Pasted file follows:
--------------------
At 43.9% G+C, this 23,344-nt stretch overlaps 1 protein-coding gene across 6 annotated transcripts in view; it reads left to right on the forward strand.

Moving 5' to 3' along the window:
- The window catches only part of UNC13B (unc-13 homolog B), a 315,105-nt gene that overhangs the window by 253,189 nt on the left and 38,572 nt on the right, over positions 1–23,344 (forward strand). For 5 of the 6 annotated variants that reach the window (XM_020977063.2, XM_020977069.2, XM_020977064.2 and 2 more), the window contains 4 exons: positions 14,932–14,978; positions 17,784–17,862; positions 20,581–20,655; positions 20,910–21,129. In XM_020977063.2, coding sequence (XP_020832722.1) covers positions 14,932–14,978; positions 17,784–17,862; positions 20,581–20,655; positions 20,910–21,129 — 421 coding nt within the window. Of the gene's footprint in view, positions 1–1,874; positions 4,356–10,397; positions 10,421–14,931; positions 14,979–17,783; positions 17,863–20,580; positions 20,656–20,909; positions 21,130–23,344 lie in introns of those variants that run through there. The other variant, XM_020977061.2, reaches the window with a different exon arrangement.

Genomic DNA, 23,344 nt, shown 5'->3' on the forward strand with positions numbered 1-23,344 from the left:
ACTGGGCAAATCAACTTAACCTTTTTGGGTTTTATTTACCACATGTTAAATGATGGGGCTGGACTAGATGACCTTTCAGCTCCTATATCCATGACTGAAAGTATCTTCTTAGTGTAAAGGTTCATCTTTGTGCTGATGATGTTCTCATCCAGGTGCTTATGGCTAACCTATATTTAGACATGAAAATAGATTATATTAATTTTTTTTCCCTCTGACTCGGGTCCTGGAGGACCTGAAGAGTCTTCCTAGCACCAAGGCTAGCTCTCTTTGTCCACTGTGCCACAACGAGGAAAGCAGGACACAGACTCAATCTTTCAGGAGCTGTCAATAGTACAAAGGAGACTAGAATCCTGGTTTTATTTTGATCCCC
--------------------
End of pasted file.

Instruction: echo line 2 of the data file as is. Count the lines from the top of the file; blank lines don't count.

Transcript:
Moving 5' to 3' along the window: